Water is life. It is essential for living, and it is something that our body absolutely cannot function without. Most of us are probably aware of the several benefits of drinking plenty of water. However, when we think about joints and joint pain, we don’t necessarily think about hydration. But water intake and joint health are way more related than most think. Joint pain can be exacerbated or even caused by dehydration.
Let’s connect the dots and see how.
What does water do?
Water is the most essential element that contributes to our existence. The human body is made up of 50-75% water, and this water has many benefits. For example, it provides strength and nourishment to vital body organs; it enables the smooth functioning of the bones; it helps to digest our food and keep the mouth, nose, and eyes moist; it regulates body temperature; and it is also a component of lymph, a fluid that is part of your immune system, which helps you fight off illnesses.
Why do we feel thirsty?
An interesting question is: if the water is already present inside our body and in large volume, then why do we feel thirsty? The reason is that the amount of water present in our body keeps on fluctuating as we lose it while performing actions such as running, cycling, walking, etc, in the form of sweat and excretion. In addition, you also lose water through evaporation when you inhale and exhale the air throughout the day as the inner layer of the lungs is covered with moisture.
If we keep losing our inner water, this eventually leads to dehydration. The initial signs of dehydration are dry mouth and urine becoming darker as your body tries to retain more water. If advanced, dehydration can severely impact your energy level, blood pressure, and mood. Fortunately, as soon as your body detects the low levels of water, the thirst center in the brain gets activated and urges you to drink water as soon as possible.
How much water should you drink?
Of course, the amount of water you should drink daily depends on your level of activity, the climate you live in, your gender, and other factors. However, on average, an adequate fluid intake for someone living in a temperate climate is around 3.7 liters of fluid a day for men and around 2.7 liters for women.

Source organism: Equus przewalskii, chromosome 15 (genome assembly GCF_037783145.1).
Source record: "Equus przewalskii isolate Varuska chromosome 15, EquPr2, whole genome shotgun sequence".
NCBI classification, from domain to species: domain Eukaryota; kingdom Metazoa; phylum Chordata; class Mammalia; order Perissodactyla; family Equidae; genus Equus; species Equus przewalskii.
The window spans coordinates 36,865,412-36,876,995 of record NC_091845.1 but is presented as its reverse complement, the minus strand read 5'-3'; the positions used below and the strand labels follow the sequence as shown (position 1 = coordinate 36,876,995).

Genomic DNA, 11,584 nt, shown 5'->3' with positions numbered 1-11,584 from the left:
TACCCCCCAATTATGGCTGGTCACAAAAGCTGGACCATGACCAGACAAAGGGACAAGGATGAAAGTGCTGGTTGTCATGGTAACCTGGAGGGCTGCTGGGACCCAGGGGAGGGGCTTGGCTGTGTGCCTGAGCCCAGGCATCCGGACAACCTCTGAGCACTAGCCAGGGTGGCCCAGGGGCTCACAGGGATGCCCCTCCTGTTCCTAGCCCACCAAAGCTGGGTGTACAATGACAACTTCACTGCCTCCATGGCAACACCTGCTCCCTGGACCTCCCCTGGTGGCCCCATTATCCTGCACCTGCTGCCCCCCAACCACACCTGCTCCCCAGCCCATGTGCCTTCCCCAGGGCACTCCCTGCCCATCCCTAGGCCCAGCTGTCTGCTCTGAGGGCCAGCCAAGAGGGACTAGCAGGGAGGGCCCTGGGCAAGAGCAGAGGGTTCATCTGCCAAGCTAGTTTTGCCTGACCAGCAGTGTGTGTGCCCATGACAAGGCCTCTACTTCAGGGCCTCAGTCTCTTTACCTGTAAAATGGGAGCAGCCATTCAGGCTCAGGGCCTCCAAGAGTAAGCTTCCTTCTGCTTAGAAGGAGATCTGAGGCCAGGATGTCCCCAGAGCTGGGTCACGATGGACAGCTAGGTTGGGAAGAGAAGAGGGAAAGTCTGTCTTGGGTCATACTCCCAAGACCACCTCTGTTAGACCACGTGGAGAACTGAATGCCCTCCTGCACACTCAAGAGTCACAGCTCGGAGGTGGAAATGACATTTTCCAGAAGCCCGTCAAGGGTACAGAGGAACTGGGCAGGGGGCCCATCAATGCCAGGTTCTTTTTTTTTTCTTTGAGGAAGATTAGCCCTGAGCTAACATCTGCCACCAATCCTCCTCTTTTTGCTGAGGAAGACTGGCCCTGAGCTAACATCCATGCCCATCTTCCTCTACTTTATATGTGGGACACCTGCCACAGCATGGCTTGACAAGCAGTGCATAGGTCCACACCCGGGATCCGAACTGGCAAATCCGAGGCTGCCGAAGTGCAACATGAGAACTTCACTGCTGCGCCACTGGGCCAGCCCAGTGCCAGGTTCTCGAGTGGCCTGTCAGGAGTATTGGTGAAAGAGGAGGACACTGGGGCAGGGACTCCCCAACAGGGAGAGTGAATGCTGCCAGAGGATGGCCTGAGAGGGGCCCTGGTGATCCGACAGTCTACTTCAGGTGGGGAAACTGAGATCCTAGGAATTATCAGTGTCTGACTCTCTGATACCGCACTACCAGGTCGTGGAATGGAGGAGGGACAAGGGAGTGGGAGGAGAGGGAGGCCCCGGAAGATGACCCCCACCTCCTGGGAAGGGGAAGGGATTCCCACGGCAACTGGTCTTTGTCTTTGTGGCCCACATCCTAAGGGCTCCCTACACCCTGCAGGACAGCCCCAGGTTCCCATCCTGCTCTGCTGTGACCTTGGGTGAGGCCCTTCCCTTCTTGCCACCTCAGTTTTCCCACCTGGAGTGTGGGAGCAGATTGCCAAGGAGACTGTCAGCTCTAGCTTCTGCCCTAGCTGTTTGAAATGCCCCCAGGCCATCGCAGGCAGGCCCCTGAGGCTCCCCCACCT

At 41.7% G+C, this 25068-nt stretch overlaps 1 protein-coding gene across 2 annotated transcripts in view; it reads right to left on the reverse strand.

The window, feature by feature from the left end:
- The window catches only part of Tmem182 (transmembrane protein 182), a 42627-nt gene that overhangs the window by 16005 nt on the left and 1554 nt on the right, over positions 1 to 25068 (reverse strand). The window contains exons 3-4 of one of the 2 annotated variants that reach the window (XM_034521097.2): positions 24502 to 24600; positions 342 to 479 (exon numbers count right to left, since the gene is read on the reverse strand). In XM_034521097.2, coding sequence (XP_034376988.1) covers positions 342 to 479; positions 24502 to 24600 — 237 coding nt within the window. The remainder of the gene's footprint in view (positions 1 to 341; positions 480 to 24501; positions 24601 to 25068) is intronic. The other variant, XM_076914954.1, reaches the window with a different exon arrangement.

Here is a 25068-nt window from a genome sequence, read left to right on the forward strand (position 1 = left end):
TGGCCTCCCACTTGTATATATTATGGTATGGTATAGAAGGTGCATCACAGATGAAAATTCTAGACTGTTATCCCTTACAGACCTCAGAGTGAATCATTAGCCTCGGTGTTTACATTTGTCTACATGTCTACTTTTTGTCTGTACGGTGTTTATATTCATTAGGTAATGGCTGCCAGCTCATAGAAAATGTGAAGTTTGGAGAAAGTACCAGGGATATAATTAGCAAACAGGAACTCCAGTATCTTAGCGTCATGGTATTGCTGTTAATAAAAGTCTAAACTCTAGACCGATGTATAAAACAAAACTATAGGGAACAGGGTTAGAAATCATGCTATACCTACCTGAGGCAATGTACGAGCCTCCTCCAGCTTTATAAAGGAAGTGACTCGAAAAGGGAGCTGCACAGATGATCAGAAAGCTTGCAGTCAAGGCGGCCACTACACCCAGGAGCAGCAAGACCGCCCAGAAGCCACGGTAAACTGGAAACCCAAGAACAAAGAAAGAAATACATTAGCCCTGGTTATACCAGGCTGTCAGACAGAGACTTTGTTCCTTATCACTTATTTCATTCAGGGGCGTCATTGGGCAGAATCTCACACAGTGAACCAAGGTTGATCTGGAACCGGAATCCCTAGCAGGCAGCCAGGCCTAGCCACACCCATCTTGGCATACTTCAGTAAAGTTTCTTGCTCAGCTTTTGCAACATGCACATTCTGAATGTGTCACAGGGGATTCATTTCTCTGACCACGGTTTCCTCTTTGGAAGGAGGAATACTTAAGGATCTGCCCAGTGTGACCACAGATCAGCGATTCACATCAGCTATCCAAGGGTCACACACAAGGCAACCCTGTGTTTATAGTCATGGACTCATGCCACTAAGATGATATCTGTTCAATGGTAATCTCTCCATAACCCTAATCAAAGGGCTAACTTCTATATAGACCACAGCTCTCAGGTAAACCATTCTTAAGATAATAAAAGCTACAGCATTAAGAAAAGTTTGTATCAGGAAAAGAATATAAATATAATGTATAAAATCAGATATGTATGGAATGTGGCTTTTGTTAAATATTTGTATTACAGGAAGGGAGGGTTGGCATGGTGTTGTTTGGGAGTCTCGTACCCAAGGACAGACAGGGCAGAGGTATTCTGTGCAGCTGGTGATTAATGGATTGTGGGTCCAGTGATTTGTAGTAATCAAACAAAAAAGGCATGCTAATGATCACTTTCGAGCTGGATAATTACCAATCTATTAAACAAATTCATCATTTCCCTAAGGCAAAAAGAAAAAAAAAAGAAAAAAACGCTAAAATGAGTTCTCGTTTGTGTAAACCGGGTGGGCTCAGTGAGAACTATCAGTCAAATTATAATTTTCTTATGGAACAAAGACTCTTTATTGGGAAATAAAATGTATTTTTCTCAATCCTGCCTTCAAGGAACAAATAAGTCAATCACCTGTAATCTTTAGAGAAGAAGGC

A good piece of advice, easy to remember and accurate, is to drink eight glasses of water per day. When talking about fluids, you don’t need to rely completely on water to meet your needs. Food also provides a significant proportion of daily fluid. For example, many fruits and vegetables, such as watermelon or spinach, are almost completely made up of water.
Why is drinking water important for your joints?
Our joints are lubricated. Just like in a car you have grease when two pieces of metal come together, when our bones come together to form a joint, you also need lubricant between them. Inside the joints, there are capsules that hold a special fluid called synovial fluid. Synovial fluid is primarily made of water, together with hyaluronic acid and other molecules. Therefore, if you are not well hydrated, the synovial fluid is present in a lower amount, and the movement in the joint is abrasive, causing pain and discomfort. Moreover, the cartilage in the joint is also a high water-content tissue that can be weakened and even damaged by dehydration.
In addition to this “mechanical” benefit, water also protects the joints by keeping your muscles healthy so that they can further protect the joints. Our muscle strength is based on electrolytes balance, and if the water content is not enough, this can result in weakening strength and control. Thus, water energizes the muscles and helps speed up recovery time after strenuous exercise.
If lubrication and muscle strength are not enough good reasons to drink plenty of water, reduction of inflammation is another great one. Water helps to flush out toxins and lowering pain-causing inflammation.
Tips for staying hydrated
Joint pain can be extremely debilitating, with discomfort and restricted mobility. Being hydrated is something you can do on a regular basis at home to help with your joint pain (knee, hip, shoulder, etc.). It will not cure it, but it will help to manage it. Drinking plenty of water can stimulate the production of synovial fluid (the joint lubricant), reduce inflammation and encourage the growth of new cartilage cells.
First of all, you should try to keep hydrated before getting to the point of being thirsty. For our organism, when you are thirsty is already “too late”, which means that a specific alarm mechanism has been put in place. Instead, try to drink water regularly throughout the day and adjust your intake if you are exercising and if it’s particularly hot.
Here are some tips to help you stay hydrated and take care of your joints:
- Drink a glass of water first thing in the morning
- Carry a water bottle with you – you are more likely to drink your water if it’s right there with you
- Flavor your water with lemon slices, mint, or cucumber to add a whole new taste
- Take water breaks – stand up from your desk to go and get a glass of water, you put some steps in, and you stay hydrated; it’s a win-win.
- Eat your water. As mentioned, some foods are particularly rich in water
- Drink other kinds of beverages like tea (avoid soda and sugary drinks!)
- Track your intake with an app – if technology is your thing, find an app that works for you and use it to keep track of your daily water intake.
- Drink before snacking – sometimes we think we are hungry but what we are feeling is thirst. Try to have a sip of water before reaching for your snack cupboard.